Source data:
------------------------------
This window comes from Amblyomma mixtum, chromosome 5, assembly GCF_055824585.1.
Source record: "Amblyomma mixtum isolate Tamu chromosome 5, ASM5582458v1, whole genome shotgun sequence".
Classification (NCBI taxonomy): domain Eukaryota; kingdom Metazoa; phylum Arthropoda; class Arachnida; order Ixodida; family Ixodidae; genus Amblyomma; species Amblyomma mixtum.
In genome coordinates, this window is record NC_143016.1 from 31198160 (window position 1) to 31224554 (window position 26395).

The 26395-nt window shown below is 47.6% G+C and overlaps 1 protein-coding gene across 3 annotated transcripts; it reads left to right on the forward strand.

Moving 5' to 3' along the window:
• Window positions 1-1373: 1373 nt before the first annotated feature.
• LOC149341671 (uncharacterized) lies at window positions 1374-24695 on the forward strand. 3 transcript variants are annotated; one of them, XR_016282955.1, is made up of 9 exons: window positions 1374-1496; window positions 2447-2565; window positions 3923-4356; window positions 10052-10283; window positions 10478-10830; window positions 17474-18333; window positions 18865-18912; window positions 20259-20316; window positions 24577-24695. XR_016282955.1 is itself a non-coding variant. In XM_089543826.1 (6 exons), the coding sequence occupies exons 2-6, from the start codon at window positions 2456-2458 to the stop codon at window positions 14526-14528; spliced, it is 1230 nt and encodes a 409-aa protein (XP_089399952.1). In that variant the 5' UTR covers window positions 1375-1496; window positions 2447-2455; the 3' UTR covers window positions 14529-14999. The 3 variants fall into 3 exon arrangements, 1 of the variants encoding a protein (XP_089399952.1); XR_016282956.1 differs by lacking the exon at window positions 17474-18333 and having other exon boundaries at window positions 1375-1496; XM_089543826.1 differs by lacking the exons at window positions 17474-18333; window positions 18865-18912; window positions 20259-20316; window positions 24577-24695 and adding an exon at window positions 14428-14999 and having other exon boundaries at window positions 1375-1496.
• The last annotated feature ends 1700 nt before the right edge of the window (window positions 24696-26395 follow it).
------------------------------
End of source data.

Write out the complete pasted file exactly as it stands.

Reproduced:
This window comes from Amblyomma mixtum, chromosome 5, assembly GCF_055824585.1.
Source record: "Amblyomma mixtum isolate Tamu chromosome 5, ASM5582458v1, whole genome shotgun sequence".
Classification (NCBI taxonomy): domain Eukaryota; kingdom Metazoa; phylum Arthropoda; class Arachnida; order Ixodida; family Ixodidae; genus Amblyomma; species Amblyomma mixtum.
In genome coordinates, this window is record NC_143016.1 from 31198160 (window position 1) to 31224554 (window position 26395).

The 26395-nt window shown below is 47.6% G+C and overlaps 1 protein-coding gene across 3 annotated transcripts; it reads left to right on the forward strand.

Moving 5' to 3' along the window:
• Window positions 1-1373: 1373 nt before the first annotated feature.
• LOC149341671 (uncharacterized) lies at window positions 1374-24695 on the forward strand. 3 transcript variants are annotated; one of them, XR_016282955.1, is made up of 9 exons: window positions 1374-1496; window positions 2447-2565; window positions 3923-4356; window positions 10052-10283; window positions 10478-10830; window positions 17474-18333; window positions 18865-18912; window positions 20259-20316; window positions 24577-24695. XR_016282955.1 is itself a non-coding variant. In XM_089543826.1 (6 exons), the coding sequence occupies exons 2-6, from the start codon at window positions 2456-2458 to the stop codon at window positions 14526-14528; spliced, it is 1230 nt and encodes a 409-aa protein (XP_089399952.1). In that variant the 5' UTR covers window positions 1375-1496; window positions 2447-2455; the 3' UTR covers window positions 14529-14999. The 3 variants fall into 3 exon arrangements, 1 of the variants encoding a protein (XP_089399952.1); XR_016282956.1 differs by lacking the exon at window positions 17474-18333 and having other exon boundaries at window positions 1375-1496; XM_089543826.1 differs by lacking the exons at window positions 17474-18333; window positions 18865-18912; window positions 20259-20316; window positions 24577-24695 and adding an exon at window positions 14428-14999 and having other exon boundaries at window positions 1375-1496.
• The last annotated feature ends 1700 nt before the right edge of the window (window positions 24696-26395 follow it).